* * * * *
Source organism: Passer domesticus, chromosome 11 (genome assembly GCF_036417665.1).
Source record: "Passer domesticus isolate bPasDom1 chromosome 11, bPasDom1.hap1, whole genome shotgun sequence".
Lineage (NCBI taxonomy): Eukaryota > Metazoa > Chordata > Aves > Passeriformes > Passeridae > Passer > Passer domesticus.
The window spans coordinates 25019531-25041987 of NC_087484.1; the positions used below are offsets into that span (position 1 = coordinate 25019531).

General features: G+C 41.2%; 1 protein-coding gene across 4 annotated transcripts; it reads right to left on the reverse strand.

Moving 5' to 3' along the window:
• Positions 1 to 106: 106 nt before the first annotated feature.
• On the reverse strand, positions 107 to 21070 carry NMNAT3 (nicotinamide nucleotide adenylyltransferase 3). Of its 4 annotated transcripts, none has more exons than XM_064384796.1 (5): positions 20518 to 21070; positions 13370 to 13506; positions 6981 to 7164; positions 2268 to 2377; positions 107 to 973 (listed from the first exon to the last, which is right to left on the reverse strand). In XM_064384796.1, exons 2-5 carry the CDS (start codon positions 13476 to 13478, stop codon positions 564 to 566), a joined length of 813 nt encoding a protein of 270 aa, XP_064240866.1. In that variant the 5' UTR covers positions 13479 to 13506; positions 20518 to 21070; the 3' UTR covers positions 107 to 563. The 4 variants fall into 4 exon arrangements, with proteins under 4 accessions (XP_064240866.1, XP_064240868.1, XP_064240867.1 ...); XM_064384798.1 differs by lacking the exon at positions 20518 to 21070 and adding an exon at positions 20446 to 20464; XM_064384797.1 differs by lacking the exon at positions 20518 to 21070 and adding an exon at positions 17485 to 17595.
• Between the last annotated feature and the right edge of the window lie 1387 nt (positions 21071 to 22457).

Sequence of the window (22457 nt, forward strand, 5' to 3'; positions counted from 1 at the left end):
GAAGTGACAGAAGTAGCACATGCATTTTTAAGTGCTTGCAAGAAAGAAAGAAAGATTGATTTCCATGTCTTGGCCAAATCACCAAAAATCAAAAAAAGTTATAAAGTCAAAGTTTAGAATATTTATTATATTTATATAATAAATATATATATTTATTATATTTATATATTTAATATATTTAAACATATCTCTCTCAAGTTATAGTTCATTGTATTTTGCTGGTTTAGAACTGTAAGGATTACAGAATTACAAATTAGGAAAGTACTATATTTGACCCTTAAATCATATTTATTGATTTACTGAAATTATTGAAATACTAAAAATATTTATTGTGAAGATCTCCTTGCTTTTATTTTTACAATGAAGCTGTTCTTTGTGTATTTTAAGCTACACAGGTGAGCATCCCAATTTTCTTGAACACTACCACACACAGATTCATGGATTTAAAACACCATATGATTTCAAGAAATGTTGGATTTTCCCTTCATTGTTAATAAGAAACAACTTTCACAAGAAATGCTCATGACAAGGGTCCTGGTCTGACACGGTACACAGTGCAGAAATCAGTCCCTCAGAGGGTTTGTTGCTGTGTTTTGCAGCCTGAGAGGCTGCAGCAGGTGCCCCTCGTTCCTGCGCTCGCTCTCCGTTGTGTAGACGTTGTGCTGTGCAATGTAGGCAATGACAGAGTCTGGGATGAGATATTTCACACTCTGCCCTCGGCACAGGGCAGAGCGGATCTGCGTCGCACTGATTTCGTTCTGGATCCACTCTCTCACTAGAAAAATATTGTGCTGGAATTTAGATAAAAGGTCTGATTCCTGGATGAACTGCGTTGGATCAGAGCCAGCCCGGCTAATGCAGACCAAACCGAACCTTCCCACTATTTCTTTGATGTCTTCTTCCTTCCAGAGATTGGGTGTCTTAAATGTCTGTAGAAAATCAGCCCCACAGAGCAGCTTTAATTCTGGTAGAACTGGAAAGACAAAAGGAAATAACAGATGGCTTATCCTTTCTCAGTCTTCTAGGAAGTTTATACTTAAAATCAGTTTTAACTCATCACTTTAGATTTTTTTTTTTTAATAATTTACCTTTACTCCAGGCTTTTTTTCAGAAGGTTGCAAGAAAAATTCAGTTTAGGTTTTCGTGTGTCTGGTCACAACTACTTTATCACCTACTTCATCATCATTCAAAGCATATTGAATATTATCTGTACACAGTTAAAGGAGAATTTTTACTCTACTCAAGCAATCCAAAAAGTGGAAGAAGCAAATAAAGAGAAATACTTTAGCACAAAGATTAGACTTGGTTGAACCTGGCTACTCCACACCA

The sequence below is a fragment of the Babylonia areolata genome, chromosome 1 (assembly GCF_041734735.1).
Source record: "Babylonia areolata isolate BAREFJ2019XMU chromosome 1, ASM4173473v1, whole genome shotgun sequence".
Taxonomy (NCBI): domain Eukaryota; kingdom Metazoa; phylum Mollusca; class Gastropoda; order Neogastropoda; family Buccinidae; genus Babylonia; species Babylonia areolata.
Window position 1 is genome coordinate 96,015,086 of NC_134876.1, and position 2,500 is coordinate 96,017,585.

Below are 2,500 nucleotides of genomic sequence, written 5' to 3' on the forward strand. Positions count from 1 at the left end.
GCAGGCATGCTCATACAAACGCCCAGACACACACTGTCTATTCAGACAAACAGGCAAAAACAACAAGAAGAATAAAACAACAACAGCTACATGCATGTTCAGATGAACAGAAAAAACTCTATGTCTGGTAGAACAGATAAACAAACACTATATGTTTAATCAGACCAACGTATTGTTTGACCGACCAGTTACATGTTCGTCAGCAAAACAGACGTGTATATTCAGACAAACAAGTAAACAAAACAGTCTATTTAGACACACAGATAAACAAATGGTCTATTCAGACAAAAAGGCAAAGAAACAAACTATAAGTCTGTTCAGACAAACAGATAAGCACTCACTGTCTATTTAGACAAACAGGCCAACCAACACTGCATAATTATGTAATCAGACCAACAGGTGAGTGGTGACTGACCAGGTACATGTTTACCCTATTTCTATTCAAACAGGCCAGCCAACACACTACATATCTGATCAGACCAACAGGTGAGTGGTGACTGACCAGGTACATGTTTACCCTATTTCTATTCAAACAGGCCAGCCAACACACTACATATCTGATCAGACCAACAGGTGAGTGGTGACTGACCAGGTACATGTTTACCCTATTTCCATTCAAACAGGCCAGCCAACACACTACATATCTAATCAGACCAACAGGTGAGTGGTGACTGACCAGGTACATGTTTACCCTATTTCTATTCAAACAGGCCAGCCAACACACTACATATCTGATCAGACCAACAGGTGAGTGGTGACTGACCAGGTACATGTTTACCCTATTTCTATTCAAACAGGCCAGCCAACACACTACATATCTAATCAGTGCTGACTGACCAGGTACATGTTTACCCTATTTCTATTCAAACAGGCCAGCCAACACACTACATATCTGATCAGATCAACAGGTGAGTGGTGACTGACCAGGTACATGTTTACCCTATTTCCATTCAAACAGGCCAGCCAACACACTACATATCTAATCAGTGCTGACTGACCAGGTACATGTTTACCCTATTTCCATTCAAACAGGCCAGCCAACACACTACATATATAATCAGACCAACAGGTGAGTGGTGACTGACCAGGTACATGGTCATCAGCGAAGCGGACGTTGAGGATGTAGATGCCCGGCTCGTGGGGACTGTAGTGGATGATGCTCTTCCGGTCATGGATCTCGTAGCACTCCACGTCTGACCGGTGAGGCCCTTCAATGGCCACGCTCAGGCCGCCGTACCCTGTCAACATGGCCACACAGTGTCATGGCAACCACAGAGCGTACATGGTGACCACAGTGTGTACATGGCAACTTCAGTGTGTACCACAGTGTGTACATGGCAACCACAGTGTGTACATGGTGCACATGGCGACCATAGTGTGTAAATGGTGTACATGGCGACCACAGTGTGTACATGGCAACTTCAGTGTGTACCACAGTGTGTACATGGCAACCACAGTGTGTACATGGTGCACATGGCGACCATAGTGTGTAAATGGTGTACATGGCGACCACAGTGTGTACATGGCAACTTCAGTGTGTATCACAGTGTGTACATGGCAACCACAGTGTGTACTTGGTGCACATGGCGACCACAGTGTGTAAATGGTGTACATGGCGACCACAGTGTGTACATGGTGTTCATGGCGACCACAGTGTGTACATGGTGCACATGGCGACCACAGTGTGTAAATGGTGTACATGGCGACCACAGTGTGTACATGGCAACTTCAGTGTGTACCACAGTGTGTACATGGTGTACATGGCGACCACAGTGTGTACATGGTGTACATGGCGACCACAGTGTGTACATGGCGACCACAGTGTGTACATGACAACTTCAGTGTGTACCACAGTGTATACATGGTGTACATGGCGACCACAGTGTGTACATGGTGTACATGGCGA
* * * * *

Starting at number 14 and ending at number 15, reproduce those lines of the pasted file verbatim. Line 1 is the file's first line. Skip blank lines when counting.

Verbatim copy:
Taxonomy (NCBI): domain Eukaryota; kingdom Metazoa; phylum Mollusca; class Gastropoda; order Neogastropoda; family Buccinidae; genus Babylonia; species Babylonia areolata.
Window position 1 is genome coordinate 96,015,086 of NC_134876.1, and position 2,500 is coordinate 96,017,585.